Effect of Inconsistent Composition of the Legal Practitioners Disciplinary Committee Panel

In the Supreme Court of Nigeria

Holden at Abuja

On Friday, the 5th Day of February, 2021

 Before Their Lordships

Olabode Rhodes-Vivour

Musa Dattijo Muhammad

Helen Moronkeji Ogunwumiju

Abdu Aboki

Emmanuel A. Agim

Justices, Supreme Court



Gabriel Gbenoba Esq.                                                       Appellants


  1. Legal Practitioners Disciplinary Committee
  2. Nigerian Bar Association Respondents


 (Lead judgement delivered by Honourable Helen Moronkeji Ogunwumiju, JSC)


A certain Mrs. Olatimbo Ayinde, the Managing Director/Chief Executive Officer of Tubbs Marine and Energy (“Petitioner”) wrote a petition against the Appellant to the Nigerian Bar Association alleging professional misconduct. She alleged that she engaged the legal services of the Appellant to undertake the perfection of the Company’s Deed of Assignment over a certain property and after the Appellant received the sum of N7,500,000.00 (Seven Million, Five Hundred Thousand Naira) she paid him for the purposes of carrying out the instruction, the Appellant abandoned the instruction and failed to account for the money or refund it.

The 2nd Respondent forwarded the petition to the Appellant for his reaction and the Appellant responded to the petition. Thereafter, the 2nd Respondent concluded that a prima facie case had been made against the Appellant and referred him to the 1st Respondent for trial. The Appellant was charged before the 1st Respondent on a three-count complaint by the 2nd Respondent for engaging in conduct unbecoming of a legal practitioner.

There were variations in the composition of the members of the 1st Respondent during the proceedings. At the close of the trial, the 1st Respondent found the Appellant liable for professional misconduct and directed that his name be struck off from the Roll of Legal Practitioners in Nigeria. Dissatisfied, the Appellant appealed to the Supreme Court.

Issues for determination

In its resolution of the appeal, the Supreme Court considered the following issues.

  1. Whether there was investigation by the 2nd Respondent to find out if a prima facie case was made out before the matter was referred to the 1st Respondent for trial.
  1. Having regard to the variation in the composition of the 1st Respondent at various times during the proceedings, whether its directions was not totally in breach of the Appellant’s right to fair hearing and all together, null and void.
  1. Whether the findings of the 1st Respondent were supported by credible and admissible evidence. 


On the first issue, counsel for the Appellant argued that it is when the Nigerian Bar Association (“NBA”) had previously investigated the case against a legal practitioner that it will refer its findings by way of a report to the Legal Practitioners Disciplinary Committee (“LPDC”) indicating that a prima facie case has been made out against the legal practitioner. He submitted that the 2nd Respondent did not set up any panel to investigate the petition against the Appellant before forwarding the case to the 1st Respondent for trial and this was a clear violation of the laid down procedure which rendered the proceedings of the Committee null and void. In response, counsel for the 2nd Respondent submitted that there is no specific mode of investigating a petition; so long as it was investigated, it need not follow a particular format. He argued that the Appellant was served by the 2nd Respondent with a copy of the petition, and he responded to it. He argued further that the 2nd Respondent duly investigated and considered the petition against the Appellant and his response thereof and was satisfied that a prima facie case of professional misconduct had been made against him before the case was referred to the 1st Respondent for trial.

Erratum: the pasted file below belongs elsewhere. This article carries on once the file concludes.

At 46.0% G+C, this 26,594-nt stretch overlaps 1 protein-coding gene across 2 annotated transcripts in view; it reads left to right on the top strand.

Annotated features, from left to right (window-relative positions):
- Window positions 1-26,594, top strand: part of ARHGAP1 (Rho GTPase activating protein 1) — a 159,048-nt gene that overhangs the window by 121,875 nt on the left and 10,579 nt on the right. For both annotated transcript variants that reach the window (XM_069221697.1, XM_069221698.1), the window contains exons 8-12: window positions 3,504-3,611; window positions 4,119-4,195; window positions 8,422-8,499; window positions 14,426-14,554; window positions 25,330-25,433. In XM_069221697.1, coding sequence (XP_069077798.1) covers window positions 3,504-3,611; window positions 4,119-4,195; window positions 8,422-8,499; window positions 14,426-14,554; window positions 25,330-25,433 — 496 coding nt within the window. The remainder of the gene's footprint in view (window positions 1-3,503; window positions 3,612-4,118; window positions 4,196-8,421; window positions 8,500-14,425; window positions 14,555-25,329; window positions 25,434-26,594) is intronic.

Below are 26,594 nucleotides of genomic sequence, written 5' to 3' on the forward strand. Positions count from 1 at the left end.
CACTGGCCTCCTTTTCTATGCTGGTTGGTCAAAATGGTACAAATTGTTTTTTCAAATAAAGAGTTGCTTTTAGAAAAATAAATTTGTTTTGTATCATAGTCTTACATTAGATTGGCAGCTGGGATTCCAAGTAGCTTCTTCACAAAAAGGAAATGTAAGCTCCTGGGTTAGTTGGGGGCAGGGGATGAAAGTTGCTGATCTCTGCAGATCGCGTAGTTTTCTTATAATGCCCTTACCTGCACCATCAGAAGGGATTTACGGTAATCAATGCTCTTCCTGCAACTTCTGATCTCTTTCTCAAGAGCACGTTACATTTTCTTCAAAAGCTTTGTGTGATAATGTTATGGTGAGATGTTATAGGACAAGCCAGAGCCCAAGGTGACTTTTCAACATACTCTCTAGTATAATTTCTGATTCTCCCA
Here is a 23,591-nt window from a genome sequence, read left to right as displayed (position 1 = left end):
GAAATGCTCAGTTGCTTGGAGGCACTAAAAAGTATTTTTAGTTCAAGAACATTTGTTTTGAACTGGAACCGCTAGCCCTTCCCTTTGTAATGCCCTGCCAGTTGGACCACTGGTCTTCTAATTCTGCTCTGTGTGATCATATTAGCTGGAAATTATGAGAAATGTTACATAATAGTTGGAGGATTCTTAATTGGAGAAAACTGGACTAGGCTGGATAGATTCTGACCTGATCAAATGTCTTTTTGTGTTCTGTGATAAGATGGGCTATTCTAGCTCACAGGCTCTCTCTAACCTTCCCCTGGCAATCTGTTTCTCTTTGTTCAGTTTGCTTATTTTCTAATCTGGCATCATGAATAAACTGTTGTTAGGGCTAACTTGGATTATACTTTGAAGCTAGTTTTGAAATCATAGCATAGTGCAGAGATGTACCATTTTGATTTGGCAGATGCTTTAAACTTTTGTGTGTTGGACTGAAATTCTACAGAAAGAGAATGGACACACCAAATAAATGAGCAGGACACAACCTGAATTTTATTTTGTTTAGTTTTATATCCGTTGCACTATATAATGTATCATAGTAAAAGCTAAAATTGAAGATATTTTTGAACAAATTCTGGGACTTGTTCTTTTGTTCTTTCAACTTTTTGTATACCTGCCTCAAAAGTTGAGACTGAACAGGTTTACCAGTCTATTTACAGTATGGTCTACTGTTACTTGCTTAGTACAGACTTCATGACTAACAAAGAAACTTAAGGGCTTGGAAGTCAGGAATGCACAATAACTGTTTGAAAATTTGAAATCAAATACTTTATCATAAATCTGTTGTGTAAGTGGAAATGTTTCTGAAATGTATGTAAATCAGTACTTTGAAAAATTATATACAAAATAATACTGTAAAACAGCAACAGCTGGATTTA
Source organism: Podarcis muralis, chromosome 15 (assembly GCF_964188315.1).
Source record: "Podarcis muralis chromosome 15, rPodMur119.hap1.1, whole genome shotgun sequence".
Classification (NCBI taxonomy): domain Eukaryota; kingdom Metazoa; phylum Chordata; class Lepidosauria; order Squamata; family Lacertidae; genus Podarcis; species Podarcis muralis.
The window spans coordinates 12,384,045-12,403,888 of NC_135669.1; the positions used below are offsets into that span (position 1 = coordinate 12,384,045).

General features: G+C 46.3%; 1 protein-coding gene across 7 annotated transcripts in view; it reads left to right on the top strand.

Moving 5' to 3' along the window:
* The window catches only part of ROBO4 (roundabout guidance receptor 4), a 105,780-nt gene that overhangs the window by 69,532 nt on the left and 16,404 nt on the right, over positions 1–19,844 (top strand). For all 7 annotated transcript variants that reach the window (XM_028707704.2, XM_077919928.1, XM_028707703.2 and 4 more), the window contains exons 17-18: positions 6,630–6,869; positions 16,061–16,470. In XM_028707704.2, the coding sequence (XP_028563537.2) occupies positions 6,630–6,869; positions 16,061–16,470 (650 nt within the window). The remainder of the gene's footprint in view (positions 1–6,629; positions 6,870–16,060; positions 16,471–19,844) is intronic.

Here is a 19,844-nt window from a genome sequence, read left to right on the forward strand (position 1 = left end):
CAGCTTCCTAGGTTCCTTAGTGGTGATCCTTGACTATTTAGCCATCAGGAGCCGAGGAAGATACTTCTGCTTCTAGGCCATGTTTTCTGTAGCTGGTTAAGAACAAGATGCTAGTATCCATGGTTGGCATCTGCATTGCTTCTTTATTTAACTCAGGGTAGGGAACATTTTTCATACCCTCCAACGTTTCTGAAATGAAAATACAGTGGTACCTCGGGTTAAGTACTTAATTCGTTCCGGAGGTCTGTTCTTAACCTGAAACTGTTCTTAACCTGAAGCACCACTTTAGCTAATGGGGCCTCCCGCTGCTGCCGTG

On the second issue, it was argued on behalf of the Appellant that the composition of members of the 1st Respondent that sat on the petition against the Appellant varied throughout the proceedings, particularly on important dates in the proceedings such as the dates of the taking of plea, objections, evidence and rendering of Directions. He submitted that a court/tribunal/administrative body is incompetent if the composition of its members is irregular from the beginning of hearing to judgment and it was erroneous in law for the members of the 1st Respondent who did not participate fully in the proceedings and trial leading to the Directions to be called upon to determine the fate of the Appellant without hearing him and other witnesses in the matter. Conversely, respective counsel for the 1st and the 2nd Respondents argued that a mere variation in the composition of the Committee at various sittings did not affect the legality of the proceedings of the 1st Respondent and cannot render the judgment a nullity. They submitted that at each hearing, there was always full quorum of persons belonging to the class of persons who are required to be members of the Committee present for the sitting in accordance with the Legal Practitioners Act, and the Appellant failed to demonstrate any miscarriage of justice he suffered as a result of the variation in the composition of the panel.